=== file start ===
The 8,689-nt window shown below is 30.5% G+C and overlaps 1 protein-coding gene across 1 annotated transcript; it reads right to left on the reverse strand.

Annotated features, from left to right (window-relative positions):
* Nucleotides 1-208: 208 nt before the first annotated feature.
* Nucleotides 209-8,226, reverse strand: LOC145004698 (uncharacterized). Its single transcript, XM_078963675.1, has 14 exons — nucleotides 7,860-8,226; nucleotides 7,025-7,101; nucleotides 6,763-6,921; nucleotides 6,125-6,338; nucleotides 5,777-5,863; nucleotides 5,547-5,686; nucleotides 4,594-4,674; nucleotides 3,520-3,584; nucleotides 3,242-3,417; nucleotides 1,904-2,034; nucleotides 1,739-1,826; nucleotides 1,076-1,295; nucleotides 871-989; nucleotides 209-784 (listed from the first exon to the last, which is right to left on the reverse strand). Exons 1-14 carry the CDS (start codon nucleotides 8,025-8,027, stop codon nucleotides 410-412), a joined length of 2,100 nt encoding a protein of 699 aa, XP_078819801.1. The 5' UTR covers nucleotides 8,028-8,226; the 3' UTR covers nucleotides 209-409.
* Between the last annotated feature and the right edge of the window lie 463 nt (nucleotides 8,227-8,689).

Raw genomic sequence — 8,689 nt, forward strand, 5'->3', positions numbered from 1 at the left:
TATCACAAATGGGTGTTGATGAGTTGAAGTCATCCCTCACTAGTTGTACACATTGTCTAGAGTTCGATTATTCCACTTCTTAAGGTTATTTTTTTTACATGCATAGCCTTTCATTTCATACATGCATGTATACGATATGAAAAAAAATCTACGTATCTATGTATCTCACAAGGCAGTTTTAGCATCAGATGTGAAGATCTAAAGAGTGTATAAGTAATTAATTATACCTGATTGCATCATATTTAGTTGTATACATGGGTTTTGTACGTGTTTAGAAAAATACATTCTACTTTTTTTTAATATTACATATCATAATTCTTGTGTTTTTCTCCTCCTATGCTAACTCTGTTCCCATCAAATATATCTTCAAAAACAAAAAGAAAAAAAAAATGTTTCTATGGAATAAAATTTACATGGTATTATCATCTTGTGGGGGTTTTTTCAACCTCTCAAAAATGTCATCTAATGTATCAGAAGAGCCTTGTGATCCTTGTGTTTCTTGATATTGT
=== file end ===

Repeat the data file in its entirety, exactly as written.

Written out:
The 8,689-nt window shown below is 30.5% G+C and overlaps 1 protein-coding gene across 1 annotated transcript; it reads right to left on the reverse strand.

Annotated features, from left to right (window-relative positions):
* Nucleotides 1-208: 208 nt before the first annotated feature.
* Nucleotides 209-8,226, reverse strand: LOC145004698 (uncharacterized). Its single transcript, XM_078963675.1, has 14 exons — nucleotides 7,860-8,226; nucleotides 7,025-7,101; nucleotides 6,763-6,921; nucleotides 6,125-6,338; nucleotides 5,777-5,863; nucleotides 5,547-5,686; nucleotides 4,594-4,674; nucleotides 3,520-3,584; nucleotides 3,242-3,417; nucleotides 1,904-2,034; nucleotides 1,739-1,826; nucleotides 1,076-1,295; nucleotides 871-989; nucleotides 209-784 (listed from the first exon to the last, which is right to left on the reverse strand). Exons 1-14 carry the CDS (start codon nucleotides 8,025-8,027, stop codon nucleotides 410-412), a joined length of 2,100 nt encoding a protein of 699 aa, XP_078819801.1. The 5' UTR covers nucleotides 8,028-8,226; the 3' UTR covers nucleotides 209-409.
* Between the last annotated feature and the right edge of the window lie 463 nt (nucleotides 8,227-8,689).

Raw genomic sequence — 8,689 nt, forward strand, 5'->3', positions numbered from 1 at the left:
TATCACAAATGGGTGTTGATGAGTTGAAGTCATCCCTCACTAGTTGTACACATTGTCTAGAGTTCGATTATTCCACTTCTTAAGGTTATTTTTTTTACATGCATAGCCTTTCATTTCATACATGCATGTATACGATATGAAAAAAAATCTACGTATCTATGTATCTCACAAGGCAGTTTTAGCATCAGATGTGAAGATCTAAAGAGTGTATAAGTAATTAATTATACCTGATTGCATCATATTTAGTTGTATACATGGGTTTTGTACGTGTTTAGAAAAATACATTCTACTTTTTTTTAATATTACATATCATAATTCTTGTGTTTTTCTCCTCCTATGCTAACTCTGTTCCCATCAAATATATCTTCAAAAACAAAAAGAAAAAAAAAATGTTTCTATGGAATAAAATTTACATGGTATTATCATCTTGTGGGGGTTTTTTCAACCTCTCAAAAATGTCATCTAATGTATCAGAAGAGCCTTGTGATCCTTGTGTTTCTTGATATTGT